the Constitution (Scheduled Tribes) Order, 1950 issued in exercise of powers
conferred under Article 342 (a) of the Constitution of India, at S. No. 20 the
tribe "Lohara" was mentioned as a Scheduled Tribe for the State of Bihar. The first Backward Classes
Commission was set up in the year 1953 known as the Kaka Kalelkar Commission.
According to the report of the Kaka Kalelkar Commission, amongst the list of
Backward Classes, "Lohar" was shown at S. No. 60.
the Commission report also dealt with the Scheduled Tribe Order and the
Commission recommended that "Lohra" be added with "Lohara"
in the Scheduled Tribe Order, 1950.
the Kaka Kalelkar Commission report, the Scheduled Castes and Scheduled Tribes
Order (Amendment) Act, 1956 was enacted which was brought into force with
effect from 25.09.1956 and for Bihar, entry 20
was substituted to read as "Lohara" or "Lohra". Thus, right
upto 1976 there was no ambiguity in the Scheduled Tribe Order as only "Lohara"
was initially considered as a Scheduled Tribe and with effect from 1956 "Lohara"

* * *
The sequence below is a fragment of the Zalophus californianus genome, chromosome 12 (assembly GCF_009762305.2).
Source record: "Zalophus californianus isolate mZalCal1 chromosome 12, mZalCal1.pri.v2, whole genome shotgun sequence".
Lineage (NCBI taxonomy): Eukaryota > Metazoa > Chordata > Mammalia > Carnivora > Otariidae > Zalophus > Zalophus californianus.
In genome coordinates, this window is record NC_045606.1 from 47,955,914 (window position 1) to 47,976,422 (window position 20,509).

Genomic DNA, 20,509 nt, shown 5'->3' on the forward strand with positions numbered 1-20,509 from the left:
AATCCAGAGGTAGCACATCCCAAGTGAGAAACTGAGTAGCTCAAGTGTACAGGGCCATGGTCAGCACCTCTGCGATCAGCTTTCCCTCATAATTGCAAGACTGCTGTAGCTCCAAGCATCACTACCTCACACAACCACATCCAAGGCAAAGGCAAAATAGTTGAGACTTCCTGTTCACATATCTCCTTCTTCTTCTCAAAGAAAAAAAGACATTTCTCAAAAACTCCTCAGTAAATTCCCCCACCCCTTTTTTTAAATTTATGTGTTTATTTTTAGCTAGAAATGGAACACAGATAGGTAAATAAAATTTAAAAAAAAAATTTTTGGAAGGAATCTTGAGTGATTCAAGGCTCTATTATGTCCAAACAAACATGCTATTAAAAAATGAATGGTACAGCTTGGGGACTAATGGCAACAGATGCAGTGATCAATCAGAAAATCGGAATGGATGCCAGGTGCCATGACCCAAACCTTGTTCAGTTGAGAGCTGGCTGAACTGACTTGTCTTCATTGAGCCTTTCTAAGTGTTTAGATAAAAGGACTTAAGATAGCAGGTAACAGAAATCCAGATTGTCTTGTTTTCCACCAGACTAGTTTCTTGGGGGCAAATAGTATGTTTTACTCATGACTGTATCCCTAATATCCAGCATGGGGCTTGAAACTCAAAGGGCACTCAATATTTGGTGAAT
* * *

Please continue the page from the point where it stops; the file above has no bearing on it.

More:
as well as "Lohra" were mentioned as Scheduled Tribe.
year 1976 the Scheduled Castes and Scheduled Tribes Order (Amendment) Act, 1976
was passed and in the English version of the same, viz. entry 22 the position
as existing from 1956 was maintained. "Lohara" and "Lohra"
were stated to be Scheduled Tribes. However, in the Hindi translation of the
said entry "Lohara" was translated as "Lohar". Thus the
Hindi translation had "Lohar" and "Lohra" as two Scheduled
Tribes. After the 1976 Amendment, members of the "Lohar" community
started claiming themselves to be members of Scheduled Tribe even though they
had been identified as a backward class as early as in the year 1955 by Kaka Kalelkar
of the ambiguity in the Hindi translation of the 1976 Scheduled Tribe Order,
members of "Lohar" community claimed themselves to be members of
Scheduled Tribe. The first litigation which came to the Supreme Court on this
subject was Civil Appeal No. 4631 of 1990 in the case of for hearing before